revolution. His emphasis was on redistribution rather than upon
material creation. Moreover, he viewed the struggle for liberation as
part of a larger African-wide movement for a democratic and social
revolution. But in pursuing this goal, Fanon warned, none of the
African nations could afford to imitate western and capitalistic ways
of life; in fact, none should dare imitate the West because it would only
lead to a similar moral and spiritual debasement. He tried to minimise
the differences between Arab Africa and Black Africa because they, as
well as the other divisions of the continent, in no way reflected tribal
differences, geographic realities, or economic and social factors. They
were, instead, the 'gift' of Europe to Africa. Fanon believed that
common interests should bring Africans together in order to 'try to set
afoot a new man'.1
Cabral also believed in looking to the future, beyond the struggle for
national liberation, to the economic, social, and cultural evolution of
the people on their road to progress. He, too, opposed 'narrow national-
isms which do not serve the true interests of the people' and favoured
instead an 'African unity, on a regional or continental scale, inasfar as
it is necessary for the progress of the African peoples'.2 Although he
expected tribal differences to disappear with the success of the struggle
as they were absorbed by the new social order, he still recognised that
everyday conditions must also be changed. The most important thing
of all, he said, 'is an understanding of our people's situation . . .We
must assure [them] that those who bear arms are sons of the people and
that arms are no better than the tools of labor.'3 The purpose and goal
of the revolution is to protect the man with the tool.
Fanon was more concerned with making the revolution than with
predicting the future in much detail. His writings were intended to be a
part of the war against colonialism and imperialism. He saw hope for
Africa in all the people of the continent coming to grips with the
problems of unity and solidarity, so that they could collectively pursue
the best interests of all concerned, especially those of the masses, in the
quest for total liberation. Fanon was a brilliant propagandist of revolu-
tion, a prophet of hope for the oppressed.
1 Fanon, The Wretched of the Earth, p. 316.
2 Cabral, 'Guinea and Cabo Verde Against Portuguese Colonialism', p. 17.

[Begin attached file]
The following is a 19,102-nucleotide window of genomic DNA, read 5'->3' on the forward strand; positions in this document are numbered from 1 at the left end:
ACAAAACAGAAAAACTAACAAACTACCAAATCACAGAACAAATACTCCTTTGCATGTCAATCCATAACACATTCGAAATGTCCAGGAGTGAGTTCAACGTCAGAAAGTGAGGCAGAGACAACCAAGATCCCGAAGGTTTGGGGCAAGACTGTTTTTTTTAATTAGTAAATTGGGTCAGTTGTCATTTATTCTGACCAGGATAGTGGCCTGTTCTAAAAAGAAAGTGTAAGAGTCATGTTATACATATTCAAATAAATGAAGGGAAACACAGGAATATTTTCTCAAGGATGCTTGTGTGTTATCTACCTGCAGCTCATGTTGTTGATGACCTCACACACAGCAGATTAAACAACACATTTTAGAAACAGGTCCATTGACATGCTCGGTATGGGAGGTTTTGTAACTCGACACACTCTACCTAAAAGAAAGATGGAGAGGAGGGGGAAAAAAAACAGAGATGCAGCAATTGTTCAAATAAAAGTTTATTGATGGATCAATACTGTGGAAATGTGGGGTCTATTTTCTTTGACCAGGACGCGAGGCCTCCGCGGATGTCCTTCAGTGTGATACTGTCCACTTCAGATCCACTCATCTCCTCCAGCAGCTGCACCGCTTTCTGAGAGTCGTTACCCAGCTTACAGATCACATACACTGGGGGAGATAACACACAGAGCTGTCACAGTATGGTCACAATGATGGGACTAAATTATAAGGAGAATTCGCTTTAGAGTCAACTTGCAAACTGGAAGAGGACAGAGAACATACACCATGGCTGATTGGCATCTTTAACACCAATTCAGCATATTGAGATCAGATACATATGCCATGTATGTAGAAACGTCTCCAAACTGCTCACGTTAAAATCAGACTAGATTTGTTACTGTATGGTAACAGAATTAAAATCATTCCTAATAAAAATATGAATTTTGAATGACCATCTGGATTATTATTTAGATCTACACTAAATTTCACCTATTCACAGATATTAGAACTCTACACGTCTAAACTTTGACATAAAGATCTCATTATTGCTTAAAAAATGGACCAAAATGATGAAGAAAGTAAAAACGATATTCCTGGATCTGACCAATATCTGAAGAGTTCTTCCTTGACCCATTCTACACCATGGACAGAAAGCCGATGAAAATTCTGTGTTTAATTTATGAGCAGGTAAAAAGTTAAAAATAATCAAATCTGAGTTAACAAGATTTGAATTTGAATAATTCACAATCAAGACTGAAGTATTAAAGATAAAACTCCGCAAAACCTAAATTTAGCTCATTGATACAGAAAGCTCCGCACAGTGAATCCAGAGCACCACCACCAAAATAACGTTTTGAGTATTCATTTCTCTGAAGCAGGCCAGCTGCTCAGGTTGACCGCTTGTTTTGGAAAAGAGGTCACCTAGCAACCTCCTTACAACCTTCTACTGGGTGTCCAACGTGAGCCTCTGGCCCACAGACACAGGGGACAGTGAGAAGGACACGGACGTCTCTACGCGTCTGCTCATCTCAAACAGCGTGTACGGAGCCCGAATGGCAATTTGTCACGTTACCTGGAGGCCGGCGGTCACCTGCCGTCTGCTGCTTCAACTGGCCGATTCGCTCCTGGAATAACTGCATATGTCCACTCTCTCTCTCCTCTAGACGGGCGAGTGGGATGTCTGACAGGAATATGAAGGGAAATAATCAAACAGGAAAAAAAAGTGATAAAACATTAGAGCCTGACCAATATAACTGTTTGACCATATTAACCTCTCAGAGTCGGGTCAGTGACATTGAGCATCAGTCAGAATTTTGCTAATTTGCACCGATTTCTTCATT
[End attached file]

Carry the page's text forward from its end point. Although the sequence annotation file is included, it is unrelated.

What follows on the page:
3 Quoted in Chaliand, op. cit. p. 35

Less emotional than Fanon, Cabral was also a prophet of hope. He,
too, was primarily concerned with making the revolution, but he
placed it under the microscope of analysis in a way Fanon did not.
More than any other revolutionist in this century, with the exception of
Lenin and Mao Tse-tung, Cabral lived, breathed, and thought through
his people's revolution as a unique event. He was laying down a
cardinal principle when he said that 'it is necessary for each people to
find its own formula for mobilizing for the struggle'.l Each country
entering upon a path of revolution must look to its own internal con-
tradictions and problems.
Our own reality - however fine and attractive the reality of others may be -
can only be transformed by detailed knowledge of it, by our own efforts, by
our own sacrifices . . . However great the similarity between our various
cases and however identical our enemies, national liberation and social
revolution are not exportable commodities.2
He was a high-principled but practical and far-sighted revolutionist.
In lieu of Cabral's advice no conclusion that unequivocably decides
in favour of either revolutionist would be in order. Fanon, to be sure,
is the better known and more widely read. His words pound on the
doors of consciences; what he says comes from the heart and swells the
body to action. But Fanon, as we have observed, is sometimes con-
tradictory and his generalisations often lack supportive evidence.
However valuable Fanon may be, he should not be taken as the sole
guide for the African revolution. Cabral is more an excellent companion
than an alternative, while their differences can be overcome by follow-
ing his advice to find the proper formula for a given situation.
Both Fanon and Cabral fell victim to a cancer, the former to the
kind medical science is attempting to conquer, the latter to the variety
for which revolution seeks a cure. The differences in their theories of
revolution are important to evaluate, but it must also be noted that
they were seeking a similar future for their people.
1 Cabral, 'Practical Problems and Tactics', pp. 159f.
2 Cabral, 'The Weapon of Theory', p. 92.